The United Kingdom and the Huawei 5G fine balance between America and China
Sawako Utsumi and Lee Jay Walker
Modern Tokyo Times
Prime Minister Boris Johnson of the United Kingdom (UK) sought to placate America and China. Of course, it appears that America will be slightly aggrieved and disappointed while China is more upbeat. Either way, the UK sought a fine balancing act between both nations.
Dominic Raab, the Foreign Secretary of the UK, uttered, “Nothing in this review affects this country’s ability to share highly-sensitive intelligence data over highly-secure networks both within the UK and our partners, including the Five Eyes.”
Raab is seeking to reassure America because Mike Pompeo, the US Secretary of State, implied that concerns over Huawei equipment would prevent America from sharing essential information. This relates to national security and the sharing of intelligence. However, the UK is stipulating that Huawei will not be involved in “critical information systems.”
China will feel more placated. Equally, it highlights the growing importance of this nation to the UK. After all, with the UK pulling out of the European Union (EU), then speculation was that America would increase its power within the body politic of the UK. Yet, it is abundantly clear that Johnson understands the importance of China and that he must consider all options available.
The BBC reports, “Beijing had warned the UK there could be “substantial” repercussions to other trade and investment plans had the company been banned outright.”
Reuters reports, “The United States had repeatedly warned London against allowing Huawei into 5G, arguing that the distinction between “edge” and “core” will blur as data is processed throughout 5G networks, making it difficult to contain any security risks.”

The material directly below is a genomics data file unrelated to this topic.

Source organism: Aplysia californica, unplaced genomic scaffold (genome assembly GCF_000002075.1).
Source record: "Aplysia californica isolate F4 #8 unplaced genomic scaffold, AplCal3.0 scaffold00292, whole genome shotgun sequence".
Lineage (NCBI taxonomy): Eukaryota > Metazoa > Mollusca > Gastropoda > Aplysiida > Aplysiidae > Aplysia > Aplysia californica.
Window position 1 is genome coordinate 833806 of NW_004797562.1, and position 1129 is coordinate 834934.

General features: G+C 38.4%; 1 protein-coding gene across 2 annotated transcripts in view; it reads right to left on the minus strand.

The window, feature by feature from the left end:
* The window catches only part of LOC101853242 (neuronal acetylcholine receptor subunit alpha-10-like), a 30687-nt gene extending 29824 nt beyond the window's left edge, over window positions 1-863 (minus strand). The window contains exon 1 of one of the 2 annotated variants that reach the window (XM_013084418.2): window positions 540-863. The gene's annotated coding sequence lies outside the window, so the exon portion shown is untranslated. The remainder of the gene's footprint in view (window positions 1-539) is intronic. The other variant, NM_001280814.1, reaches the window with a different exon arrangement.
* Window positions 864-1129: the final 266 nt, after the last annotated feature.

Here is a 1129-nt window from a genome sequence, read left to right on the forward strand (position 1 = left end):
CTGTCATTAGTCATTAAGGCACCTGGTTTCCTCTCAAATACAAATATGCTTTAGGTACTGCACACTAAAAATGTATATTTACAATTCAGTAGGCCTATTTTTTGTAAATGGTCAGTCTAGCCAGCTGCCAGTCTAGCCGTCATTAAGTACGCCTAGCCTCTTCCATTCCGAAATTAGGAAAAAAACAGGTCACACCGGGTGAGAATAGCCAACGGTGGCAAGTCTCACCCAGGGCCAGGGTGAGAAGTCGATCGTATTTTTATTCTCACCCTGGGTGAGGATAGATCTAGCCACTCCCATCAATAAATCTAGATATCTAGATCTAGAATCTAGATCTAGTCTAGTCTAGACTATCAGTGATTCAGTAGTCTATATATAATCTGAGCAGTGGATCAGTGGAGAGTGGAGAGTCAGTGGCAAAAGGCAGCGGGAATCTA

Despite negative voices in America, the UK stipulated several curtailing measures of Huawei. Thus, the UK announced restrictions to placate nations that share sensitive information. Hence, Huawei will be forbidden from operating in areas of national security including military and nuclear facilities. Similarly, the Chinese company will be banned from the “core” of the network 5G systems. Also, the UK will cap the market of Huawei to 35%.
The vice-president of Huawei, Victor Zhang, pointedly said, “We have supplied cutting-edge technology to telecoms operators in the UK for more than 15 years. We will build on this strong track record, supporting our customers as they invest in their 5G networks, boosting economic growth and helping the UK continue to compete globally.”
However, Tom Cotton, a Republican senator in America, is utterly dismayed by the decision. He uttered, “I fear London has freed itself from Brussels only to cede sovereignty to Beijing.”
The Independent reports, “Boris Johnson has risked the fury of Donald Trump by giving the go-ahead for Huawei to help build the UK’s 5G and full-fibre broadband networks, but with restrictions.”
However, it appears that Johnson doesn’t want to swap the EU for either America or China. On the contrary, the UK understands the importance of America and China respectfully. At the same time, the UK is an independent nation and must focus on assisting the domestic economy and utilizing major technology. Therefore, the decision by the Johnson government is based on multiple factors and the need to support high technology and innovation.
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